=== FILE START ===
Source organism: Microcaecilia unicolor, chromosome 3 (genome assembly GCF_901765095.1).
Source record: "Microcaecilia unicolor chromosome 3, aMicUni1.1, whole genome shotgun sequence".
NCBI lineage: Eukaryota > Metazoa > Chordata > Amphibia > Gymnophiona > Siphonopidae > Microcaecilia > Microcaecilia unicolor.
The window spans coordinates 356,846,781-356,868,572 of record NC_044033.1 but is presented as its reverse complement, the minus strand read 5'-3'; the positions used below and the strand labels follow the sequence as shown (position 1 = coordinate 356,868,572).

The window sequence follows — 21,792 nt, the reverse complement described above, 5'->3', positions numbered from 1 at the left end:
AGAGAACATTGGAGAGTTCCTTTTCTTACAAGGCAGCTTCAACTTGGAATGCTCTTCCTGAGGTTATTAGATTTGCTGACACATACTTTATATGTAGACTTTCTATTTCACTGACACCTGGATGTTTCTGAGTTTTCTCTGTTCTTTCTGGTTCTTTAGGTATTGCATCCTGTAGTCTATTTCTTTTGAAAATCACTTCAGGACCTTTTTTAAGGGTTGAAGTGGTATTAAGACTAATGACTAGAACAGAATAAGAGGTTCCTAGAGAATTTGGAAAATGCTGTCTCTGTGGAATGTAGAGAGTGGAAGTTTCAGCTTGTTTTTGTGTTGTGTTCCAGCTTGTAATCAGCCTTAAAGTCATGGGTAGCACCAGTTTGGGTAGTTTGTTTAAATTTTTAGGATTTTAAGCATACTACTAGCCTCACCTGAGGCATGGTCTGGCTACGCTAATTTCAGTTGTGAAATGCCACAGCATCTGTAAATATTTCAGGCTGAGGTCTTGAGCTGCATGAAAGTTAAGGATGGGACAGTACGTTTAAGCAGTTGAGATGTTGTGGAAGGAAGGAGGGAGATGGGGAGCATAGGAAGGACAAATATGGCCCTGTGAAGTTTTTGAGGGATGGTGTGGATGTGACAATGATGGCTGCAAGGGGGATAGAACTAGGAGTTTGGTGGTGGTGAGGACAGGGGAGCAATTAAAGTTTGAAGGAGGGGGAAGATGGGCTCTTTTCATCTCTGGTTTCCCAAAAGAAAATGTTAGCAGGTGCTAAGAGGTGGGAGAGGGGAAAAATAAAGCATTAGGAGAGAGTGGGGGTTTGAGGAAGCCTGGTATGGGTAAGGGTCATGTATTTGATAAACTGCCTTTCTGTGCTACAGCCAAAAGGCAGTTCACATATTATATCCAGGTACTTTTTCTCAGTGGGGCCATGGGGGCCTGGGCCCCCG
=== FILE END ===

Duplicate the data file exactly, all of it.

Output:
Source organism: Microcaecilia unicolor, chromosome 3 (genome assembly GCF_901765095.1).
Source record: "Microcaecilia unicolor chromosome 3, aMicUni1.1, whole genome shotgun sequence".
NCBI lineage: Eukaryota > Metazoa > Chordata > Amphibia > Gymnophiona > Siphonopidae > Microcaecilia > Microcaecilia unicolor.
The window spans coordinates 356,846,781-356,868,572 of record NC_044033.1 but is presented as its reverse complement, the minus strand read 5'-3'; the positions used below and the strand labels follow the sequence as shown (position 1 = coordinate 356,868,572).

The window sequence follows — 21,792 nt, the reverse complement described above, 5'->3', positions numbered from 1 at the left end:
AGAGAACATTGGAGAGTTCCTTTTCTTACAAGGCAGCTTCAACTTGGAATGCTCTTCCTGAGGTTATTAGATTTGCTGACACATACTTTATATGTAGACTTTCTATTTCACTGACACCTGGATGTTTCTGAGTTTTCTCTGTTCTTTCTGGTTCTTTAGGTATTGCATCCTGTAGTCTATTTCTTTTGAAAATCACTTCAGGACCTTTTTTAAGGGTTGAAGTGGTATTAAGACTAATGACTAGAACAGAATAAGAGGTTCCTAGAGAATTTGGAAAATGCTGTCTCTGTGGAATGTAGAGAGTGGAAGTTTCAGCTTGTTTTTGTGTTGTGTTCCAGCTTGTAATCAGCCTTAAAGTCATGGGTAGCACCAGTTTGGGTAGTTTGTTTAAATTTTTAGGATTTTAAGCATACTACTAGCCTCACCTGAGGCATGGTCTGGCTACGCTAATTTCAGTTGTGAAATGCCACAGCATCTGTAAATATTTCAGGCTGAGGTCTTGAGCTGCATGAAAGTTAAGGATGGGACAGTACGTTTAAGCAGTTGAGATGTTGTGGAAGGAAGGAGGGAGATGGGGAGCATAGGAAGGACAAATATGGCCCTGTGAAGTTTTTGAGGGATGGTGTGGATGTGACAATGATGGCTGCAAGGGGGATAGAACTAGGAGTTTGGTGGTGGTGAGGACAGGGGAGCAATTAAAGTTTGAAGGAGGGGGAAGATGGGCTCTTTTCATCTCTGGTTTCCCAAAAGAAAATGTTAGCAGGTGCTAAGAGGTGGGAGAGGGGAAAAATAAAGCATTAGGAGAGAGTGGGGGTTTGAGGAAGCCTGGTATGGGTAAGGGTCATGTATTTGATAAACTGCCTTTCTGTGCTACAGCCAAAAGGCAGTTCACATATTATATCCAGGTACTTTTTCTCAGTGGGGCCATGGGGGCCTGGGCCCCCG